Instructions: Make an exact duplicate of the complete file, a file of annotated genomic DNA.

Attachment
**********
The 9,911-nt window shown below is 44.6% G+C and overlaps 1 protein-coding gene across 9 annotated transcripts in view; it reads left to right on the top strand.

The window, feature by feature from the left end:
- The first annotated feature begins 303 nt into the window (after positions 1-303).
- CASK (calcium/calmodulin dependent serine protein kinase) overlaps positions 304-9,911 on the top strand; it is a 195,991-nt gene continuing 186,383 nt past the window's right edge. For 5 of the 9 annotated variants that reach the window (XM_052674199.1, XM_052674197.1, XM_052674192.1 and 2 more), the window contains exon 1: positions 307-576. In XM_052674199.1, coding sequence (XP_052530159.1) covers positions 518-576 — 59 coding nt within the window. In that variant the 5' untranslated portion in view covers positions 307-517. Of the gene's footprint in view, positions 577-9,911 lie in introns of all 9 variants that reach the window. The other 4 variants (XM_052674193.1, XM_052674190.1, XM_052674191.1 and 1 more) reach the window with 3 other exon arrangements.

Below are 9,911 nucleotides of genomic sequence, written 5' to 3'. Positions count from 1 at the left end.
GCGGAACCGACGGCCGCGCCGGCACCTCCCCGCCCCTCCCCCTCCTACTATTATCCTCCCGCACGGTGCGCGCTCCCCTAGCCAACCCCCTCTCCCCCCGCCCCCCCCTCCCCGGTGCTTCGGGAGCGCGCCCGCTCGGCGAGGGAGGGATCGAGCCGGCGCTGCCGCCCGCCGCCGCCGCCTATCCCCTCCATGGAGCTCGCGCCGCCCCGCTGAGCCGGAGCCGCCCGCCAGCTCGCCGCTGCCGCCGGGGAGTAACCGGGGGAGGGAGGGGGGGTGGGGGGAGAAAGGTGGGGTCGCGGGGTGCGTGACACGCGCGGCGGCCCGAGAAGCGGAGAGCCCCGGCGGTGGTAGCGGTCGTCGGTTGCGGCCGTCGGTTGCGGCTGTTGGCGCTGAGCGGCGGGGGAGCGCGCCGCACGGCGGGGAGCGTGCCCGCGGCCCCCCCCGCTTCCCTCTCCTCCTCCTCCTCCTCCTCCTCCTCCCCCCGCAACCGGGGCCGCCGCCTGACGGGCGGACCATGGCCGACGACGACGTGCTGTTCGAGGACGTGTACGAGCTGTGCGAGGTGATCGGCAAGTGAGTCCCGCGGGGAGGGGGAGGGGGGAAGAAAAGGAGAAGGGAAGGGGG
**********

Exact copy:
The 9,911-nt window shown below is 44.6% G+C and overlaps 1 protein-coding gene across 9 annotated transcripts in view; it reads left to right on the top strand.

The window, feature by feature from the left end:
- The first annotated feature begins 303 nt into the window (after positions 1-303).
- CASK (calcium/calmodulin dependent serine protein kinase) overlaps positions 304-9,911 on the top strand; it is a 195,991-nt gene continuing 186,383 nt past the window's right edge. For 5 of the 9 annotated variants that reach the window (XM_052674199.1, XM_052674197.1, XM_052674192.1 and 2 more), the window contains exon 1: positions 307-576. In XM_052674199.1, coding sequence (XP_052530159.1) covers positions 518-576 — 59 coding nt within the window. In that variant the 5' untranslated portion in view covers positions 307-517. Of the gene's footprint in view, positions 577-9,911 lie in introns of all 9 variants that reach the window. The other 4 variants (XM_052674193.1, XM_052674190.1, XM_052674191.1 and 1 more) reach the window with 3 other exon arrangements.

Below are 9,911 nucleotides of genomic sequence, written 5' to 3'. Positions count from 1 at the left end.
GCGGAACCGACGGCCGCGCCGGCACCTCCCCGCCCCTCCCCCTCCTACTATTATCCTCCCGCACGGTGCGCGCTCCCCTAGCCAACCCCCTCTCCCCCCGCCCCCCCCTCCCCGGTGCTTCGGGAGCGCGCCCGCTCGGCGAGGGAGGGATCGAGCCGGCGCTGCCGCCCGCCGCCGCCGCCTATCCCCTCCATGGAGCTCGCGCCGCCCCGCTGAGCCGGAGCCGCCCGCCAGCTCGCCGCTGCCGCCGGGGAGTAACCGGGGGAGGGAGGGGGGGTGGGGGGAGAAAGGTGGGGTCGCGGGGTGCGTGACACGCGCGGCGGCCCGAGAAGCGGAGAGCCCCGGCGGTGGTAGCGGTCGTCGGTTGCGGCCGTCGGTTGCGGCTGTTGGCGCTGAGCGGCGGGGGAGCGCGCCGCACGGCGGGGAGCGTGCCCGCGGCCCCCCCCGCTTCCCTCTCCTCCTCCTCCTCCTCCTCCTCCTCCCCCCGCAACCGGGGCCGCCGCCTGACGGGCGGACCATGGCCGACGACGACGTGCTGTTCGAGGACGTGTACGAGCTGTGCGAGGTGATCGGCAAGTGAGTCCCGCGGGGAGGGGGAGGGGGGAAGAAAAGGAGAAGGGAAGGGGG